By Gary Nelson
A large group of residents from the Meridian Community attended Tuesday night's Cumberland County Commission meeting to voice concerns regarding the possible opening of a transitional living house for women who are recovering from drug addiction.
Cumberland County commissioners listened to the concerns during the public comment period at the beginning of the meeting.
"The residents of Meridian are not against (the facility). We see the need, but please consider the location...," Dustin Kunkel of Meridian said.
Kunkel said the residents would like county commissioners to consider the impact such a home would have both on the community and the recovering client.
Feb. 5, members of the Meridian community expressed their concerns at Meridian Baptist Church, where there is a vacant school building that was being considered for a location of the transitional living house.
Kunkel sited safety concerns for residents, especially children, and the safety of those clients who would be staying in the home. He said he feared men searching for a relationship could seek out the women staying in the home.
"There are many risks to consider," he said.
He also expressed concerns with declining property values in the community and response time from law enforcement agencies and emergency responders that are located in the city, which is several miles from the community.
"A risk for clients would be the distance from medical facilities if they are needed," Kunkel said.
Kunkel said he and the residents feel it would be better to locate a transitional living home, or halfway house, near town, "away from schools and churches" and either near, or within an industrial area.
Kunkle asked county commissioners to set a work session to discuss the matter and to lead them to contact legislators and help pass a law.
Later in the meeting, after the business that was on the meeting's agenda was concluded, Nancy Hyder, 2nd District commissioner, recognized the group and said she had several phone calls of concern.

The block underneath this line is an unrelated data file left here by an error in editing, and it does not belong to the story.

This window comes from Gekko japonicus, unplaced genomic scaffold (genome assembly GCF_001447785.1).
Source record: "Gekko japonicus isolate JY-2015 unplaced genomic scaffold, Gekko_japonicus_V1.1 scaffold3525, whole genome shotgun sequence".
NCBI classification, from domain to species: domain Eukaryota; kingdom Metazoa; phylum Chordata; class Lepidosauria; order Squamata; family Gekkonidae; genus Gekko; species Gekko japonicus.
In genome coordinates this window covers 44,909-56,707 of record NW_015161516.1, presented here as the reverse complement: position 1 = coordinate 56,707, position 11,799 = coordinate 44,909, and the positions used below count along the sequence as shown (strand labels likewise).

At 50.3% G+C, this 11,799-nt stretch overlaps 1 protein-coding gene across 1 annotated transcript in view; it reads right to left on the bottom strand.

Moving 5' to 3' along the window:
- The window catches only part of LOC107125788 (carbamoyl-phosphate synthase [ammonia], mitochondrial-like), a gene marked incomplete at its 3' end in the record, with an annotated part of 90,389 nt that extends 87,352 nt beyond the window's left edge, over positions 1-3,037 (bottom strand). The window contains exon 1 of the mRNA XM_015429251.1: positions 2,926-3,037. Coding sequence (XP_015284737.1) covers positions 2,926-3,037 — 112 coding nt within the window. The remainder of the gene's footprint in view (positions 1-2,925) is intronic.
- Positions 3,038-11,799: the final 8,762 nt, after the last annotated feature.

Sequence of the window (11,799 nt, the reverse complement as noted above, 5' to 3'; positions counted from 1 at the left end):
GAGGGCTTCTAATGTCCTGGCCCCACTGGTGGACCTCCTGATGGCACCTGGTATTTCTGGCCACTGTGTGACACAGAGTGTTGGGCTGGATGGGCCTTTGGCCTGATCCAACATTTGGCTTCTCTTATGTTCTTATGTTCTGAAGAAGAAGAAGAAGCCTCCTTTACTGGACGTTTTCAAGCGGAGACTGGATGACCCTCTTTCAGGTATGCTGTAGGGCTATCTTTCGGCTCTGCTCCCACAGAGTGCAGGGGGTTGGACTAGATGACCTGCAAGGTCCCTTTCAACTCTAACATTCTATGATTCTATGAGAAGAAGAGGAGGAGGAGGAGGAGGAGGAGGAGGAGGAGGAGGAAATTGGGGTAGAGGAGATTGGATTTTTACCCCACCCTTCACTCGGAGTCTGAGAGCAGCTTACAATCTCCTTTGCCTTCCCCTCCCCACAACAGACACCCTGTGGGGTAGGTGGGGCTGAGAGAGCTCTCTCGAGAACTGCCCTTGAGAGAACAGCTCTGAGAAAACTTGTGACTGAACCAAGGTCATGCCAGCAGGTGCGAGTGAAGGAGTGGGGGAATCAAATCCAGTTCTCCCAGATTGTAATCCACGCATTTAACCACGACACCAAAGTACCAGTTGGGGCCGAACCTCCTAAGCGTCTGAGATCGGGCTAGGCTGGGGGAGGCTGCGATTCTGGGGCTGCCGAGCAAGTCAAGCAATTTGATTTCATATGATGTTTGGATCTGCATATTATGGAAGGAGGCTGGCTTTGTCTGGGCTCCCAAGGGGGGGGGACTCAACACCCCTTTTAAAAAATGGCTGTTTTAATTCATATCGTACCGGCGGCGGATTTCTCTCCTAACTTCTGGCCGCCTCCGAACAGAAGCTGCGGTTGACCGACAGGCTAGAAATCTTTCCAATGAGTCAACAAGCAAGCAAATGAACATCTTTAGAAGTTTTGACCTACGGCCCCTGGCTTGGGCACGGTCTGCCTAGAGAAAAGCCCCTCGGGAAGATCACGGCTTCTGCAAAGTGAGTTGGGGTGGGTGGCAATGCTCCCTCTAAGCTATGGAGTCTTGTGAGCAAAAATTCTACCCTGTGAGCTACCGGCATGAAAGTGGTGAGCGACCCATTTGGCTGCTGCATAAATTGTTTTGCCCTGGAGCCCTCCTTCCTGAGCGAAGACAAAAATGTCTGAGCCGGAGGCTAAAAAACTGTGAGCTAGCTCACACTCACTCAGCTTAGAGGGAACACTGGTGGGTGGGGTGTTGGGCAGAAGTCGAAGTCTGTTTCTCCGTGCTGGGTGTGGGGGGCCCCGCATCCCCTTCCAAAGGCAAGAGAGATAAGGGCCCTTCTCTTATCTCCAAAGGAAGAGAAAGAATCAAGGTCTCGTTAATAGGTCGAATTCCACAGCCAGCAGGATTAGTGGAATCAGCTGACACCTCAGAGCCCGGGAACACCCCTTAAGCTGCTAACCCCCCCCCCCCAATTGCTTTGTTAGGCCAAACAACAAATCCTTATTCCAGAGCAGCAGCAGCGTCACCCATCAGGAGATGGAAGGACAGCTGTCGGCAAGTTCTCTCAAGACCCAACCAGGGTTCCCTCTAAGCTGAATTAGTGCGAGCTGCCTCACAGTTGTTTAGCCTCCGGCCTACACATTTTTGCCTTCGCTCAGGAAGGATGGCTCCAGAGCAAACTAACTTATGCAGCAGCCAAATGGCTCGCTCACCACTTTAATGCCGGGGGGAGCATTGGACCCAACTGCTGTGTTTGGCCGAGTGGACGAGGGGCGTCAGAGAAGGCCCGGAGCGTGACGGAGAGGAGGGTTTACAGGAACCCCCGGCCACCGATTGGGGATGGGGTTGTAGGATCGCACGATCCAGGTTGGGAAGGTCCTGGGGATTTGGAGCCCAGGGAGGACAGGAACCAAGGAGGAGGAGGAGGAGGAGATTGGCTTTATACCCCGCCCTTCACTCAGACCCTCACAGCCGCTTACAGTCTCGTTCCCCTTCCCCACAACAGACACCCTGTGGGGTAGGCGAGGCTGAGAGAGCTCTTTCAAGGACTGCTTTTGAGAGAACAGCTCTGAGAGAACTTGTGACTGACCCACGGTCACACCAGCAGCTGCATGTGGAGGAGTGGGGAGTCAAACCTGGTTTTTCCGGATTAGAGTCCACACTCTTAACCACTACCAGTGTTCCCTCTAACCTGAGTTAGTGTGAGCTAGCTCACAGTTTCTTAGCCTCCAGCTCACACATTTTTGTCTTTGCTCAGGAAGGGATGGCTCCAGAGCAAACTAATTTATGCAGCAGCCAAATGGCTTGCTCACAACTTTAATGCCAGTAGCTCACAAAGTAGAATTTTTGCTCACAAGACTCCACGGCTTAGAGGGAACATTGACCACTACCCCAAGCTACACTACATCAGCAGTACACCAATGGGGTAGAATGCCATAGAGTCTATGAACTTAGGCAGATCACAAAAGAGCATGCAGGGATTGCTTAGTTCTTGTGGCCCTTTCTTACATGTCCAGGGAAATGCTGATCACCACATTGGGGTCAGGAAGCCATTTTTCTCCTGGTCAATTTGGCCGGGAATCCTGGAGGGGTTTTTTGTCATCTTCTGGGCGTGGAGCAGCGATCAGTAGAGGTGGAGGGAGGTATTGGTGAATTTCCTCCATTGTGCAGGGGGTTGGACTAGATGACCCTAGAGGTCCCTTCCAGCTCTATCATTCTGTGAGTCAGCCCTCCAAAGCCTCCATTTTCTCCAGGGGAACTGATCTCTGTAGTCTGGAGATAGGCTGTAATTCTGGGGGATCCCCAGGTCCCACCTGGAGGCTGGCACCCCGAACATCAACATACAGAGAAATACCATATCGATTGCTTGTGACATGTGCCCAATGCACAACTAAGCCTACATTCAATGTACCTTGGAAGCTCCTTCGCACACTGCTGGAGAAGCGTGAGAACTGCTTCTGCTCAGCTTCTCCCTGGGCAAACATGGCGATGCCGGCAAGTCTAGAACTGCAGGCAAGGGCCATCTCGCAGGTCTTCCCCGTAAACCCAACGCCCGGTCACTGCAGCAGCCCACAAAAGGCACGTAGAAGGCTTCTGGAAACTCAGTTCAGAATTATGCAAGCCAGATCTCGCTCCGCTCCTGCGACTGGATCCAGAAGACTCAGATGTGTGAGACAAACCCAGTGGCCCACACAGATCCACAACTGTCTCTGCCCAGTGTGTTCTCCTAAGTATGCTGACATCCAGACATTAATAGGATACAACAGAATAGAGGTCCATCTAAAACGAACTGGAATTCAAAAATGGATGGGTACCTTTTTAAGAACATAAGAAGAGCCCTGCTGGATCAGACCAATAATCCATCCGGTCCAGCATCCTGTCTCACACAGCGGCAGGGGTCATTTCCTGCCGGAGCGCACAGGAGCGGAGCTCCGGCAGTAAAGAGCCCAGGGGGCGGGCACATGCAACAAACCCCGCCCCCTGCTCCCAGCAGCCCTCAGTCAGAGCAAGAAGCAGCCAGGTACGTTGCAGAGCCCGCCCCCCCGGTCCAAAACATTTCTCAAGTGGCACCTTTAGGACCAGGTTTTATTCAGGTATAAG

"I'd like to recognize the people here from Meridian and suggest that maybe we could hold a work session and hear their concerns and maybe talk with the county attorney and see if there is anything we could do," Hyder said.
"Who are their commissioners? I'd like to hear a recommendation from the commissioners that represent them," 9th District Commissioner Carmin Lynch said.
Cumberland County Mayor Kenneth Carey Jr. said Meridian was served by both the 3rd District and 6th District.
"I represent that area and a lot of these folks and I'd like to recommend we have a work session to see what we can do," 3rd District Commissioner Johnny Presley said.
The comment was met with a round of applause from the group.
No date was scheduled for the work session as of press time and no action was taken by the county commission.
Mike Garrett, pastor of Meridian Baptist Church and president of the Bridges of the Upper Cumberland board of directors, the group that was proposing the transitional living house, said the board had withdrawn its offer to lease the facility from the church.
"We don't need to lease or buy anywhere until we have better communicated what we are trying to do," said Garrett.
Garrett did not attend the county commission meeting.
He said the group is continuing to develop its mission statement and is looking at other possible sites that could serve the transitional housing facility.